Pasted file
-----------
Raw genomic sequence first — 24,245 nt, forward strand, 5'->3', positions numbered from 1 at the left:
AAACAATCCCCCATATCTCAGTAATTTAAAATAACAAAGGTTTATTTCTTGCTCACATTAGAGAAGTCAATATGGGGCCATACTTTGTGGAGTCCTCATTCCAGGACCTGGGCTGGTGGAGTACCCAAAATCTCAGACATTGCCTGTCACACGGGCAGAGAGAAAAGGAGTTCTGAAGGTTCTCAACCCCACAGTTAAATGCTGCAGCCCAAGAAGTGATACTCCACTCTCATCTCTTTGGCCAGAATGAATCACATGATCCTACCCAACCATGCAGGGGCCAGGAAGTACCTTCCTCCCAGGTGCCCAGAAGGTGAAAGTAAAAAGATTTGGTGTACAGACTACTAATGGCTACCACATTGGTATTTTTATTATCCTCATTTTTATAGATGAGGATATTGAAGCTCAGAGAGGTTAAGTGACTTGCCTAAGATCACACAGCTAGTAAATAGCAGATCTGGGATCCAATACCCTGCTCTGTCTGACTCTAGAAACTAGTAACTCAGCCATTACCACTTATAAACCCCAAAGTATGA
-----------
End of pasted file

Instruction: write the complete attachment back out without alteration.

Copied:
Raw genomic sequence first — 24,245 nt, forward strand, 5'->3', positions numbered from 1 at the left:
AAACAATCCCCCATATCTCAGTAATTTAAAATAACAAAGGTTTATTTCTTGCTCACATTAGAGAAGTCAATATGGGGCCATACTTTGTGGAGTCCTCATTCCAGGACCTGGGCTGGTGGAGTACCCAAAATCTCAGACATTGCCTGTCACACGGGCAGAGAGAAAAGGAGTTCTGAAGGTTCTCAACCCCACAGTTAAATGCTGCAGCCCAAGAAGTGATACTCCACTCTCATCTCTTTGGCCAGAATGAATCACATGATCCTACCCAACCATGCAGGGGCCAGGAAGTACCTTCCTCCCAGGTGCCCAGAAGGTGAAAGTAAAAAGATTTGGTGTACAGACTACTAATGGCTACCACATTGGTATTTTTATTATCCTCATTTTTATAGATGAGGATATTGAAGCTCAGAGAGGTTAAGTGACTTGCCTAAGATCACACAGCTAGTAAATAGCAGATCTGGGATCCAATACCCTGCTCTGTCTGACTCTAGAAACTAGTAACTCAGCCATTACCACTTATAAACCCCAAAGTATGA